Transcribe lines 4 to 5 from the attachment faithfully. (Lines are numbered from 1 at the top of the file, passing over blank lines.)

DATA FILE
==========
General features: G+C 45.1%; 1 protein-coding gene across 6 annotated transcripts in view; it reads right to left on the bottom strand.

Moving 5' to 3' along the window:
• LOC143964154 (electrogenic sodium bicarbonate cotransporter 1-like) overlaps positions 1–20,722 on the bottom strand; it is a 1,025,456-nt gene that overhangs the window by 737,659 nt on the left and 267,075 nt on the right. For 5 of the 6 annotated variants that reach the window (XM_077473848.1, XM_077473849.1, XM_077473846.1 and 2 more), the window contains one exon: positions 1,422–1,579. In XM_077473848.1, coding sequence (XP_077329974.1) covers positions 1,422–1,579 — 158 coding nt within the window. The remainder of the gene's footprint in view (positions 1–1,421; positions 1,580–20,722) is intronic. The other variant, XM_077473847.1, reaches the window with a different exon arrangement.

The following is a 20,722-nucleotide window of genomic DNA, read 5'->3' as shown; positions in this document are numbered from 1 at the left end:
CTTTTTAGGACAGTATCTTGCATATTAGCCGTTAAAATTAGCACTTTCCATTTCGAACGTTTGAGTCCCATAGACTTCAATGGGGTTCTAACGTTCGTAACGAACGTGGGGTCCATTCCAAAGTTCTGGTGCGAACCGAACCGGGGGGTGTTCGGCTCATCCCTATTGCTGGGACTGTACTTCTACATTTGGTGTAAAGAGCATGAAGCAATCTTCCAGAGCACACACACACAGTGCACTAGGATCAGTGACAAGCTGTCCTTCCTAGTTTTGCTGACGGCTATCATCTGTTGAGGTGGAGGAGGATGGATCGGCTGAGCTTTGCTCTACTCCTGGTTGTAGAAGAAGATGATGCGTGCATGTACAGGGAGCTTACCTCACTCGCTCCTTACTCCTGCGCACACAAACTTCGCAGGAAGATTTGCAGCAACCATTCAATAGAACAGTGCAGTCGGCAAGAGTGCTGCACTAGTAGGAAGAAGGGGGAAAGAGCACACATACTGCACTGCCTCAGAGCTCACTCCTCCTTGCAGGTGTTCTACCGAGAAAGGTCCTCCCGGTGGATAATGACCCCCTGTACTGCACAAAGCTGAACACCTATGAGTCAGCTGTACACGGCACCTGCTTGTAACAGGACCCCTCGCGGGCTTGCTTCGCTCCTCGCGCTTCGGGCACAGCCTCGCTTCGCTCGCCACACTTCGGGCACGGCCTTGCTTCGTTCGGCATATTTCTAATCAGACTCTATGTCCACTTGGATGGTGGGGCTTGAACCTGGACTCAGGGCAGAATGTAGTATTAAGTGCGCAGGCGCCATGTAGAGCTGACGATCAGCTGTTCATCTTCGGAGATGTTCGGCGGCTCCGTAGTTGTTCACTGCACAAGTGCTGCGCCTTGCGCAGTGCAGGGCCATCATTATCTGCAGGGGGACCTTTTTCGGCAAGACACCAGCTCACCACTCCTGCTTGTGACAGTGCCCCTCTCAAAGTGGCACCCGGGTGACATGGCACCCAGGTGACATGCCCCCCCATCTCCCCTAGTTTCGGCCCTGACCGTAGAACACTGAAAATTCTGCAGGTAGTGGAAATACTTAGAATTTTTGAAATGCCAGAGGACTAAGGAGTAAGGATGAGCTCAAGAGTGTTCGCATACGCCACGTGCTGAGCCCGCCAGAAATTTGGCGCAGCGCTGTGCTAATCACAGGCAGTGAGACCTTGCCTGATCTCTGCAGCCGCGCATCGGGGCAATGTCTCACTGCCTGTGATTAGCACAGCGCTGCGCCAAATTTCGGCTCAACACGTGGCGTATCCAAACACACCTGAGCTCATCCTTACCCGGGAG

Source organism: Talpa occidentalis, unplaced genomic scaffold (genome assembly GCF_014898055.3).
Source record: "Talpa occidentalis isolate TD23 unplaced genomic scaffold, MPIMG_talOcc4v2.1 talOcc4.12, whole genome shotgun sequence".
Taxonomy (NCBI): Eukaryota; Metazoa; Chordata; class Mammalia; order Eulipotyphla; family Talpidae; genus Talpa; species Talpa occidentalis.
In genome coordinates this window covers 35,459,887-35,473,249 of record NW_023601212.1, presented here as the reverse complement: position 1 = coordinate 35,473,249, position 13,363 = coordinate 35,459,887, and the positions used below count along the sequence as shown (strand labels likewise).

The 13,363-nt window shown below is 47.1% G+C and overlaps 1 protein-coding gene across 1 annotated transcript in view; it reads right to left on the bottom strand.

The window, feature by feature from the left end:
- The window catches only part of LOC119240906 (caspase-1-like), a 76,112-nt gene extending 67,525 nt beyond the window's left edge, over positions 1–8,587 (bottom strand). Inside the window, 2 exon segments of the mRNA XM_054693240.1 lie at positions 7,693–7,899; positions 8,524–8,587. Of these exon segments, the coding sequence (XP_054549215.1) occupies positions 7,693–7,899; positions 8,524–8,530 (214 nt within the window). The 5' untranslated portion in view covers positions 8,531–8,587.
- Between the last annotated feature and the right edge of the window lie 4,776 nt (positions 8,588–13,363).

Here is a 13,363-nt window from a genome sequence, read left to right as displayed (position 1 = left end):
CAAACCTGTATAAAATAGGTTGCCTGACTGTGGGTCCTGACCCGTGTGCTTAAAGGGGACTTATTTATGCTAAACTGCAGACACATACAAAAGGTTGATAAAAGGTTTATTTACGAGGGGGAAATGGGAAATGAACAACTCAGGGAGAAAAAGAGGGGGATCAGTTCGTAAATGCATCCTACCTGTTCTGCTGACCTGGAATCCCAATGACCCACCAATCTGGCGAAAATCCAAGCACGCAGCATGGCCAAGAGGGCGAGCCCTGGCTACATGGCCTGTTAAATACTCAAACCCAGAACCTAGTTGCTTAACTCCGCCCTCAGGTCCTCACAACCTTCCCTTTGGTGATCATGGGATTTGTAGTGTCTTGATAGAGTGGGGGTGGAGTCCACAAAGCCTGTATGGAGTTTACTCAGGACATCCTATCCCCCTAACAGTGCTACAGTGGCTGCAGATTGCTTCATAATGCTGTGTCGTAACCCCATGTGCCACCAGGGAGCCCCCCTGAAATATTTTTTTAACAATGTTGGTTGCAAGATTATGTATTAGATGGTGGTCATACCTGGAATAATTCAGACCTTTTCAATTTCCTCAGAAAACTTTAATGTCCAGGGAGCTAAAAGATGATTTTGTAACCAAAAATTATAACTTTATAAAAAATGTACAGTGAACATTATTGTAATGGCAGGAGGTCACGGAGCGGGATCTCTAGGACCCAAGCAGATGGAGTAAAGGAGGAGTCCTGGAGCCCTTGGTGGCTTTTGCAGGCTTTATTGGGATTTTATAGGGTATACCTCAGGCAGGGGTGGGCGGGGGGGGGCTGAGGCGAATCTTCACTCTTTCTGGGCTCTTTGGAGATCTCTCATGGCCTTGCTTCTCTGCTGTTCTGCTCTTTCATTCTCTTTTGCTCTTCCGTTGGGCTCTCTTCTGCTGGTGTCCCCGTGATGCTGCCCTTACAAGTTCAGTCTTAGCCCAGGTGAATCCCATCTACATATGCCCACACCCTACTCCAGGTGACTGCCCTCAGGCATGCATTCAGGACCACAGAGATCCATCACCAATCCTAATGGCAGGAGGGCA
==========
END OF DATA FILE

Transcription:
The following is a 20,722-nucleotide window of genomic DNA, read 5'->3' as shown; positions in this document are numbered from 1 at the left end:
CTTTTTAGGACAGTATCTTGCATATTAGCCGTTAAAATTAGCACTTTCCATTTCGAACGTTTGAGTCCCATAGACTTCAATGGGGTTCTAACGTTCGTAACGAACGTGGGGTCCATTCCAAAGTTCTGGTGCGAACCGAACCGGGGGGTGTTCGGCTCATCCCTATTGCTGGGACTGTACTTCTACATTTGGTGTAAAGAGCATGAAGCAATCTTCCAGAGCACACACACACAGTGCACTAGGATCAGTGACAAGCTGTCCTTCCTAGTTTTGCTGACGGCTATCATCTGTTGAGGTGGAGGAGGATGGATCGGCTGAGCTTTGCTCTACTCCTGGTTGTAGAAGAAGATGATGCGTGCATGTACAGGGAGCTTACCTCACTCGCTCCTTACTCCTGCGCACACAAACTTCGCAGGAAGATTTGCAGCAACCATTCAATAGAACAGTGCAGTCGGCAAGAGTGCTGCACTAGTAGGAAGAAGGGGGAAAGAGCACACATACTGCACTGCCTCAGAGCTCACTCCTCCTTGCAGGTGTTCTACCGAGAAAGGTCCTCCCGGTGGATAATGACCCCCTGTACTGCACAAAGCTGAACACCTATGAGTCAGCTGTACACGGCACCTGCTTGTAACAGGACCCCTCGCGGGCTTGCTTCGCTCCTCGCGCTTCGGGCACAGCCTCGCTTCGCTCGCCACACTTCGGGCACGGCCTTGCTTCGTTCGGCATATTTCTAATCAGACTCTATGTCCACTTGGATGGTGGGGCTTGAACCTGGACTCAGGGCAGAATGTAGTATTAAGTGCGCAGGCGCCATGTAGAGCTGACGATCAGCTGTTCATCTTCGGAGATGTTCGGCGGCTCCGTAGTTGTTCACTGCACAAGTGCTGCGCCTTGCGCAGTGCAGGGCCATCATTATCTGCAGGGGGACCTTTTTCGGCAAGACACCAGCTCACCACTCCTGCTTGTGACAGTGCCCCTCTCAAAGTGGCACCCGGGTGACATGGCACCCAGGTGACATGCCCCCCCATCTCCCCTAGTTTCGGCCCTGACCGTAGAACACTGAAAATTCTGCAGGTAGTGGAAATACTTAGAATTTTTGAAATGCCAGAGGACTAAGGAGTAAGGATGAGCTCAAGAGTGTTCGCATACGCCACGTGCTGAGCCCGCCAGAAATTTGGCGCAGCGCTGTGCTAATCACAGGCAGTGAGACCTTGCCTGATCTCTGCAGCCGCGCATCGGGGCAATGTCTCACTGCCTGTGATTAGCACAGCGCTGCGCCAAATTTCGGCTCAACACGTGGCGTATCCAAACACACCTGAGCTCATCCTTACCCGGGAG